Driving Manners

Our cars are often one of those instigators of.

Adam Lowe
3-minute read
Episode #4

Our cars are often one of those instigators of Dr. Jekyll and Mr. Hyde behavior.  Sometimes perfectly lovely people become absolute monsters when they get behind the wheel of a car.  So here are a few tips to help keep Mr. (or Ms.) Hyde in the passenger seat as much as possible.

How to be a Polite Driver

First of all, prepare yourself mentally for the drive ahead.  Set your own inner expectations that there may be traffic and delays, and set yourself up with some good music or an interesting radio show (or podcast) to help prevent road rage.  If you feel that rage coming on, take a couple of deep breaths, and remind yourself that you can choose not to get upset.

Be kind to others on the road, including other drivers, pedestrians, bicyclists, and tollbooth attendants.  Try to give others road space, let people in when merging, and wave to say thanks when someone does something nice for you.  Indicate your intentions on the road with turn signals and the like, and pay attention to the lane you are in.  On the highway, pass on the left, and stay to the right if other cars are traveling faster than you.  When you approach a slow merge, let the cars mix in like a shuffled deck of cards: a car from one lane followed by a car from the other lane.  If traffic is slow on an exit ramp, it is OK to merge as long as you are not crossing a solid line, but try not to cut everyone else off at the last moment.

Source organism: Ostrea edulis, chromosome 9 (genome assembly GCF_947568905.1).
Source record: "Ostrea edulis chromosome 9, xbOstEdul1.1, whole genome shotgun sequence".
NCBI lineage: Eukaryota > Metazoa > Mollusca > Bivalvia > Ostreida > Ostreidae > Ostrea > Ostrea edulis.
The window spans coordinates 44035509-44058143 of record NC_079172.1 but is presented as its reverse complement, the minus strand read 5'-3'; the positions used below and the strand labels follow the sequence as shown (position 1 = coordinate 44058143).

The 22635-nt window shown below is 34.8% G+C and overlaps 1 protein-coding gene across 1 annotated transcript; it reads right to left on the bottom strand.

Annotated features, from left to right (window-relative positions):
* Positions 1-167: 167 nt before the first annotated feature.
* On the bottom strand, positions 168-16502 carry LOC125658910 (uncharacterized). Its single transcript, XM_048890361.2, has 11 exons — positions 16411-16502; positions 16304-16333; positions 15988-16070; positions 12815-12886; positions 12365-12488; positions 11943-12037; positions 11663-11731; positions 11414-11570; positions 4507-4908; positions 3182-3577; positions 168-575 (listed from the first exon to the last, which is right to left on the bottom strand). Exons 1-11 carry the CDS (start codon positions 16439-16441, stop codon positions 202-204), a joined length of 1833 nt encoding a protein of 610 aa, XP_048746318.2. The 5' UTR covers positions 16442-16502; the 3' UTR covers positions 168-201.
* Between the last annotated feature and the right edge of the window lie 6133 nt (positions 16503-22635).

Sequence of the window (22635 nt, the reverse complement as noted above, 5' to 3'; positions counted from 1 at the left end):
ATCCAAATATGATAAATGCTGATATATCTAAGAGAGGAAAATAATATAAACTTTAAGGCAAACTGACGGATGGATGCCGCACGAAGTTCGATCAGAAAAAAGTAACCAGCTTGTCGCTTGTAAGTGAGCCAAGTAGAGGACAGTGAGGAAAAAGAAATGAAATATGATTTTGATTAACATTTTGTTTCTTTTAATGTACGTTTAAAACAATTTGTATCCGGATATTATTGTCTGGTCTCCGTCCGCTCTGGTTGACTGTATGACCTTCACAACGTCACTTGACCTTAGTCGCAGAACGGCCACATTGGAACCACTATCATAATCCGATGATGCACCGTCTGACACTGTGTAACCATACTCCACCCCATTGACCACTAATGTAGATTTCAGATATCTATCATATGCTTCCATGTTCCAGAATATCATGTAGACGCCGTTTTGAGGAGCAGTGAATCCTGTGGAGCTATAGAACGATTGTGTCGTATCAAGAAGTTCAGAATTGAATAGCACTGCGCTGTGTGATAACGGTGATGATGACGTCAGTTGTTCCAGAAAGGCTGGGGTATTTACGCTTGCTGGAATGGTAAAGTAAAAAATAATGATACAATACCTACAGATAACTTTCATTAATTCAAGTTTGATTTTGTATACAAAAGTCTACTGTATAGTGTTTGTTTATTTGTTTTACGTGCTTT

Car Safety and Manners

Your car horn is primarily a safety device, so use it with care.  You can indicate concern or send an alert to other drivers with a flash of your high beams, so use your horn sparingly.  And speaking of high beams, make sure to turn them off if there is traffic approaching from the opposite direction or if you are behind another car.